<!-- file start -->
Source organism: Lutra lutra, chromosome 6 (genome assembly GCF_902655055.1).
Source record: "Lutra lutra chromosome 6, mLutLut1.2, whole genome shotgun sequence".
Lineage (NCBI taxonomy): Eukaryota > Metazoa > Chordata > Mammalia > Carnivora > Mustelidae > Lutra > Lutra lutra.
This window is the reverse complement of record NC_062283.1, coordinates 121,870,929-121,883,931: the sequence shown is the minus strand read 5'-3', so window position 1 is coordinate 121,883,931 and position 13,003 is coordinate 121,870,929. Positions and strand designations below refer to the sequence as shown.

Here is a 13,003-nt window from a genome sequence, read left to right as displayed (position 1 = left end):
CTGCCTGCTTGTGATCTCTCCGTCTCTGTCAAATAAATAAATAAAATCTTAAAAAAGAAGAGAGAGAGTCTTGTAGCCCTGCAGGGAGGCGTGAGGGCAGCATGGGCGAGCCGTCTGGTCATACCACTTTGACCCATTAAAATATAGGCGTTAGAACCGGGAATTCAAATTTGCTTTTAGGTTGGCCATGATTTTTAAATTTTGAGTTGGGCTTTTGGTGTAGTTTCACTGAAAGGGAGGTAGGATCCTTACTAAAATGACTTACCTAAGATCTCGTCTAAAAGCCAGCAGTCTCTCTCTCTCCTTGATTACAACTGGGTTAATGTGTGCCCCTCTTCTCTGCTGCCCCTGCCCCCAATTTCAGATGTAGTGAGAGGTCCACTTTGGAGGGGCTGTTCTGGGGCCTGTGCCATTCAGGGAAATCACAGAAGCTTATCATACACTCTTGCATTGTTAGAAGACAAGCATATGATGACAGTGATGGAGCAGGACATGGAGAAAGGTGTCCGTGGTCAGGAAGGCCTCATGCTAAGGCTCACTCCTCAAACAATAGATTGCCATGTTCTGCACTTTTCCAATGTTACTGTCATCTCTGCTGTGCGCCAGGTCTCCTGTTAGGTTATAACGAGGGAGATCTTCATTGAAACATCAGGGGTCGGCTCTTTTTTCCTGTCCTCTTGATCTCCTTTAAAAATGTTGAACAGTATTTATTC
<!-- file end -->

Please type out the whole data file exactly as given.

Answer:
Source organism: Lutra lutra, chromosome 6 (genome assembly GCF_902655055.1).
Source record: "Lutra lutra chromosome 6, mLutLut1.2, whole genome shotgun sequence".
Lineage (NCBI taxonomy): Eukaryota > Metazoa > Chordata > Mammalia > Carnivora > Mustelidae > Lutra > Lutra lutra.
This window is the reverse complement of record NC_062283.1, coordinates 121,870,929-121,883,931: the sequence shown is the minus strand read 5'-3', so window position 1 is coordinate 121,883,931 and position 13,003 is coordinate 121,870,929. Positions and strand designations below refer to the sequence as shown.

Here is a 13,003-nt window from a genome sequence, read left to right as displayed (position 1 = left end):
CTGCCTGCTTGTGATCTCTCCGTCTCTGTCAAATAAATAAATAAAATCTTAAAAAAGAAGAGAGAGAGTCTTGTAGCCCTGCAGGGAGGCGTGAGGGCAGCATGGGCGAGCCGTCTGGTCATACCACTTTGACCCATTAAAATATAGGCGTTAGAACCGGGAATTCAAATTTGCTTTTAGGTTGGCCATGATTTTTAAATTTTGAGTTGGGCTTTTGGTGTAGTTTCACTGAAAGGGAGGTAGGATCCTTACTAAAATGACTTACCTAAGATCTCGTCTAAAAGCCAGCAGTCTCTCTCTCTCCTTGATTACAACTGGGTTAATGTGTGCCCCTCTTCTCTGCTGCCCCTGCCCCCAATTTCAGATGTAGTGAGAGGTCCACTTTGGAGGGGCTGTTCTGGGGCCTGTGCCATTCAGGGAAATCACAGAAGCTTATCATACACTCTTGCATTGTTAGAAGACAAGCATATGATGACAGTGATGGAGCAGGACATGGAGAAAGGTGTCCGTGGTCAGGAAGGCCTCATGCTAAGGCTCACTCCTCAAACAATAGATTGCCATGTTCTGCACTTTTCCAATGTTACTGTCATCTCTGCTGTGCGCCAGGTCTCCTGTTAGGTTATAACGAGGGAGATCTTCATTGAAACATCAGGGGTCGGCTCTTTTTTCCTGTCCTCTTGATCTCCTTTAAAAATGTTGAACAGTATTTATTC